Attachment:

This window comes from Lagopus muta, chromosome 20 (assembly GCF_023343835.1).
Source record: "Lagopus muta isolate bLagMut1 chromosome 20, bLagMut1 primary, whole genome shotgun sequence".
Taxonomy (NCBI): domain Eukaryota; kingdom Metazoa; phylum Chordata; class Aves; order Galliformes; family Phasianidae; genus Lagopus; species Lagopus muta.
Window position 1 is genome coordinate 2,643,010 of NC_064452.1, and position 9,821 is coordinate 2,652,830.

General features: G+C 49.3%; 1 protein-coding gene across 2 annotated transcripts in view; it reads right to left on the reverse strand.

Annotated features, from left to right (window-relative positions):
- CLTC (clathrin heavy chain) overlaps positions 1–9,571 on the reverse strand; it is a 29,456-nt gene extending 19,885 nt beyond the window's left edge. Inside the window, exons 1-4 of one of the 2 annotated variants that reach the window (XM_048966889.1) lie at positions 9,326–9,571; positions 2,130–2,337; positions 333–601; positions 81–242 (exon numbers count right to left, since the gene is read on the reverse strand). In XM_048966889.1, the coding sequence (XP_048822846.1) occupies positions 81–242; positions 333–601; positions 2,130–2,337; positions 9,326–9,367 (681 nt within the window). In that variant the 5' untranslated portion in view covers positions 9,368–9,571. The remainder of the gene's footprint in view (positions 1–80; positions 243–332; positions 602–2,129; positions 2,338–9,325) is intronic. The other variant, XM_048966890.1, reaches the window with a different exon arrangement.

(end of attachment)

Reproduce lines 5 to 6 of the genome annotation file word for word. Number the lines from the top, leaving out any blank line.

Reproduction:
General features: G+C 49.3%; 1 protein-coding gene across 2 annotated transcripts in view; it reads right to left on the reverse strand.

Annotated features, from left to right (window-relative positions):